Cyber security has been another major topic of the election campaign, and is the first time the data protection and privacy has been spoken about in such an emotive manner in this context. Considering the world’s movement towards the digital era, it is unsurprising as more and more of the populations lives are driven and controlled by the internet.
Both Trump and Clinton made several PR soundbites concerning online security, though there does not seem to be a consolidated position. The industry can expect increased investments in these segments, as Trump has promised a review of America’s cyber security policy, though this is generally consistent with the prior government’s position.
Control of the internet
In September, Barack Obama confirmed the US government would relinquish its final control over the Internet Corporation for Assigned Names and Numbers (ICANN), a non-profit organization that is responsible for the domain name system.
While this would seem sensible, after-all the internet is a global tool not just an American one, but the US freaked out. I mean giving control of an important aspect of the internet to an international consortium of stakeholders, what on earth was that nutter Obama thinking.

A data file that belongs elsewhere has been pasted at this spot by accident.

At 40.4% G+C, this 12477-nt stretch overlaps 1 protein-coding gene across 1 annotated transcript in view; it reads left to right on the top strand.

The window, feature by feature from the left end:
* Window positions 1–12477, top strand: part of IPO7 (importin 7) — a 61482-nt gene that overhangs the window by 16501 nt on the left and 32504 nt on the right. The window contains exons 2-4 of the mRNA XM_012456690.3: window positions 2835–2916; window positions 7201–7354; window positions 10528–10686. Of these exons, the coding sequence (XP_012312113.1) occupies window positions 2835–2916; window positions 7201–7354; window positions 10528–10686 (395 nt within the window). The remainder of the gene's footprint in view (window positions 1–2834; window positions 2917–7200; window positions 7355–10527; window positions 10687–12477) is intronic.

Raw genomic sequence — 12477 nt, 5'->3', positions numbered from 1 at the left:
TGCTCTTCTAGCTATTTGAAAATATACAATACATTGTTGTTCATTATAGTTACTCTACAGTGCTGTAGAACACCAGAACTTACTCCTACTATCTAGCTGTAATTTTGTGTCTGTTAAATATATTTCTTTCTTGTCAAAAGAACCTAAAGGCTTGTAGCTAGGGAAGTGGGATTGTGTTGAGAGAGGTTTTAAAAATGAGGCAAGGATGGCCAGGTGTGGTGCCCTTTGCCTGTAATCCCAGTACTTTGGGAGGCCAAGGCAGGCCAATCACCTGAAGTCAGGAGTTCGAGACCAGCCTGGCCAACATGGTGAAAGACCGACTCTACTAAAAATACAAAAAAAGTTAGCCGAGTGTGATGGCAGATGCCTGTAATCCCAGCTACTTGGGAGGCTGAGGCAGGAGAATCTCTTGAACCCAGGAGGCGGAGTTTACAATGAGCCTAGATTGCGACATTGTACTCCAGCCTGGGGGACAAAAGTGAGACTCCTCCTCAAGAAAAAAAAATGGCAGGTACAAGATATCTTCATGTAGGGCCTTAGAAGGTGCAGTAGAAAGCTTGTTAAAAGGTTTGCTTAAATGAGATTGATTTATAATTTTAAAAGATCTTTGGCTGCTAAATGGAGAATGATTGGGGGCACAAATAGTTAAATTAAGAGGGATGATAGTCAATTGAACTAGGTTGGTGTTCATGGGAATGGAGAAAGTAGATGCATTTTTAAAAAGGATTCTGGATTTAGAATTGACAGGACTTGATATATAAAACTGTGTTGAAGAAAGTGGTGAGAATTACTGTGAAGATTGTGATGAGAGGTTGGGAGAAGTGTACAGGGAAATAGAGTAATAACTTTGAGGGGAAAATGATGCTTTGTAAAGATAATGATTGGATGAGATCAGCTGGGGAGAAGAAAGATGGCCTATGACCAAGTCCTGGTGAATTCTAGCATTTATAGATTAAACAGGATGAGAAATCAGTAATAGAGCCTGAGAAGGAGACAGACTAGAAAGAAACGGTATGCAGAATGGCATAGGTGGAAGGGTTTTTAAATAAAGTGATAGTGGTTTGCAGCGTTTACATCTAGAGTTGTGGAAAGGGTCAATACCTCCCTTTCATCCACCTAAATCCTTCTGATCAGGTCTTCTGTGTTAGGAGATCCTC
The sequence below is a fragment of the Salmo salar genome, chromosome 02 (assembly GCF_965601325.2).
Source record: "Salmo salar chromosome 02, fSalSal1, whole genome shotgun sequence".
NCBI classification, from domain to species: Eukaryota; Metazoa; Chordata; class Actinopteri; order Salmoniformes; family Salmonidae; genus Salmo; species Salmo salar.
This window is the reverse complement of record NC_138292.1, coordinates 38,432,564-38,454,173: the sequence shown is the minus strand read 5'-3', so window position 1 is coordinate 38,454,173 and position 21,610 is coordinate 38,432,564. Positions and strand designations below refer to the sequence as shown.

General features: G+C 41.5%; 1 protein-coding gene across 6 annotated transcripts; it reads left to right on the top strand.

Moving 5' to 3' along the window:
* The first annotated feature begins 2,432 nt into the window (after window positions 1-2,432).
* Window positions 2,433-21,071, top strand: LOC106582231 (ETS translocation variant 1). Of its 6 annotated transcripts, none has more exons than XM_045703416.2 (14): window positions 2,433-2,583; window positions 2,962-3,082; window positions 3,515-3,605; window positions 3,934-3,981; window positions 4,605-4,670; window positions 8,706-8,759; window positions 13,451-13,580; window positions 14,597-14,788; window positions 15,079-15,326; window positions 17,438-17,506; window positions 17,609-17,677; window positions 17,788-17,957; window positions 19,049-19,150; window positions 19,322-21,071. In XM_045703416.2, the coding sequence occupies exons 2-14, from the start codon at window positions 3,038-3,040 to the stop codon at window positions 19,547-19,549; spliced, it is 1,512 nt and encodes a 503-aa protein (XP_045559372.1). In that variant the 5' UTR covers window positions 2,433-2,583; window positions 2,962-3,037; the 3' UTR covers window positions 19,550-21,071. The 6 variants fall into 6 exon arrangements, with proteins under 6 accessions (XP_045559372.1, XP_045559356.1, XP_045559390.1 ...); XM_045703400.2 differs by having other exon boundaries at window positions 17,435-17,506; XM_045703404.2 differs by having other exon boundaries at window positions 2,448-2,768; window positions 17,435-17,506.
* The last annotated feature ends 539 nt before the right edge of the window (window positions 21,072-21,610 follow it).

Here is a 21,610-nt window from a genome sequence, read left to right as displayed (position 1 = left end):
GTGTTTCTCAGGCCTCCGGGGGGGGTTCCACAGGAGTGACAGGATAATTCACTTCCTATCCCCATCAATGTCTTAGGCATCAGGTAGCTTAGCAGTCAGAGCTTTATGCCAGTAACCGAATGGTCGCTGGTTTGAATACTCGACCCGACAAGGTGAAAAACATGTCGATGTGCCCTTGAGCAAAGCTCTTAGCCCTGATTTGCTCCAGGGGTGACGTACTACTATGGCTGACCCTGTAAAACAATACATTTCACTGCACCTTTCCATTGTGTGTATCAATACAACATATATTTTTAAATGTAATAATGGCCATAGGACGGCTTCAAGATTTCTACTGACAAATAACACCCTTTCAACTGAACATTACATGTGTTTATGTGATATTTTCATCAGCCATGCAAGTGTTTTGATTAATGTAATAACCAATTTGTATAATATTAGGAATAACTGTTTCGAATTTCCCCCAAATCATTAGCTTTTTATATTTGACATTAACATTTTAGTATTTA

The Trump campaign weighed in on the saga, as Republicans attempted to block the move, citing countries like Russia and China would attempt to impose censorship and violate the worlds right to free speech. One of the major flaws of the argument is those countries haven’t need the help of ICANN to censor the internet to date, so why shouldn’t the American’s relinquish control.
Although there have been no direct statements to date, the reaction of the new President will be an interesting story to write up if/when it is made public. If his campaign rhetoric is anything to go by Trump is going to try to push through a number of radical policies, the consequences of which are impossible to anticipate at this early stage. Watch this space!